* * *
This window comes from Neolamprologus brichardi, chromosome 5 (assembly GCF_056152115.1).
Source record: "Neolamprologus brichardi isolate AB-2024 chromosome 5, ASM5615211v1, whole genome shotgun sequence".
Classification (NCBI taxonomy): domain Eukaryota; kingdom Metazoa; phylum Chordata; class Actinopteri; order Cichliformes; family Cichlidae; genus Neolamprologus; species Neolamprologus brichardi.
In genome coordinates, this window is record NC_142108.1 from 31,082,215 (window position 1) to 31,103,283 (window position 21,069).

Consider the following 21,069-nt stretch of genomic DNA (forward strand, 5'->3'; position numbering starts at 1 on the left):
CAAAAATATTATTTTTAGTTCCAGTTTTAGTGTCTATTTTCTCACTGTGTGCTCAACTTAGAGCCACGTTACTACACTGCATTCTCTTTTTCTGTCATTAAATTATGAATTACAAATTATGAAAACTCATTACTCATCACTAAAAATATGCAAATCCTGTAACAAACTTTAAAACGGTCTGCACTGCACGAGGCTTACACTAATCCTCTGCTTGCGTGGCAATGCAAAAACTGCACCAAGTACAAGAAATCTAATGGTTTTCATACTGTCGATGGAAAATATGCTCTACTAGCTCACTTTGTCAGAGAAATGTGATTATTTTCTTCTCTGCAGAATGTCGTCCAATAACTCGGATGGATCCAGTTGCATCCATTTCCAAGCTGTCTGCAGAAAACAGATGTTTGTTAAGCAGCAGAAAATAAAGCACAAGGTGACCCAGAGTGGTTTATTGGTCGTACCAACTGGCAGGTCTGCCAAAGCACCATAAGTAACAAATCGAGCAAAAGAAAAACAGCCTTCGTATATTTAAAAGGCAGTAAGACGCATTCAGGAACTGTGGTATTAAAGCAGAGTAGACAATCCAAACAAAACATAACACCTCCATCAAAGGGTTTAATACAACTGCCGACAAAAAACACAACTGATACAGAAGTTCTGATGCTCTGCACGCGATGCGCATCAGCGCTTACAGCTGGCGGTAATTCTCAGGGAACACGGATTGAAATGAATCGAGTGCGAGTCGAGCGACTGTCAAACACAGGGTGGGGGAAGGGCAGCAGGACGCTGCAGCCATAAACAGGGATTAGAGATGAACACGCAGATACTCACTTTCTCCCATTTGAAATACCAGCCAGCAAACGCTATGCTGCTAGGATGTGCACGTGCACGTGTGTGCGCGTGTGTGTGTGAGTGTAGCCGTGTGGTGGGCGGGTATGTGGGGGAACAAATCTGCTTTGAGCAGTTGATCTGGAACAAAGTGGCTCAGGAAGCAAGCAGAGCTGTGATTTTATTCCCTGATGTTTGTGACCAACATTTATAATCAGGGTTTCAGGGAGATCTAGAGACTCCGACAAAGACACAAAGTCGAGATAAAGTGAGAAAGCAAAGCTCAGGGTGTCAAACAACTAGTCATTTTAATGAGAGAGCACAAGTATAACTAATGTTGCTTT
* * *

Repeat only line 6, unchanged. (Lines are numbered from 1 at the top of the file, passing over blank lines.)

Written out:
CAAAAATATTATTTTTAGTTCCAGTTTTAGTGTCTATTTTCTCACTGTGTGCTCAACTTAGAGCCACGTTACTACACTGCATTCTCTTTTTCTGTCATTAAATTATGAATTACAAATTATGAAAACTCATTACTCATCACTAAAAATATGCAAATCCTGTAACAAACTTTAAAACGGTCTGCACTGCACGAGGCTTACACTAATCCTCTGCTTGCGTGGCAATGCAAAAACTGCACCAAGTACAAGAAATCTAATGGTTTTCATACTGTCGATGGAAAATATGCTCTACTAGCTCACTTTGTCAGAGAAATGTGATTATTTTCTTCTCTGCAGAATGTCGTCCAATAACTCGGATGGATCCAGTTGCATCCATTTCCAAGCTGTCTGCAGAAAACAGATGTTTGTTAAGCAGCAGAAAATAAAGCACAAGGTGACCCAGAGTGGTTTATTGGTCGTACCAACTGGCAGGTCTGCCAAAGCACCATAAGTAACAAATCGAGCAAAAGAAAAACAGCCTTCGTATATTTAAAAGGCAGTAAGACGCATTCAGGAACTGTGGTATTAAAGCAGAGTAGACAATCCAAACAAAACATAACACCTCCATCAAAGGGTTTAATACAACTGCCGACAAAAAACACAACTGATACAGAAGTTCTGATGCTCTGCACGCGATGCGCATCAGCGCTTACAGCTGGCGGTAATTCTCAGGGAACACGGATTGAAATGAATCGAGTGCGAGTCGAGCGACTGTCAAACACAGGGTGGGGGAAGGGCAGCAGGACGCTGCAGCCATAAACAGGGATTAGAGATGAACACGCAGATACTCACTTTCTCCCATTTGAAATACCAGCCAGCAAACGCTATGCTGCTAGGATGTGCACGTGCACGTGTGTGCGCGTGTGTGTGTGAGTGTAGCCGTGTGGTGGGCGGGTATGTGGGGGAACAAATCTGCTTTGAGCAGTTGATCTGGAACAAAGTGGCTCAGGAAGCAAGCAGAGCTGTGATTTTATTCCCTGATGTTTGTGACCAACATTTATAATCAGGGTTTCAGGGAGATCTAGAGACTCCGACAAAGACACAAAGTCGAGATAAAGTGAGAAAGCAAAGCTCAGGGTGTCAAACAACTAGTCATTTTAATGAGAGAGCACAAGTATAACTAATGTTGCTTT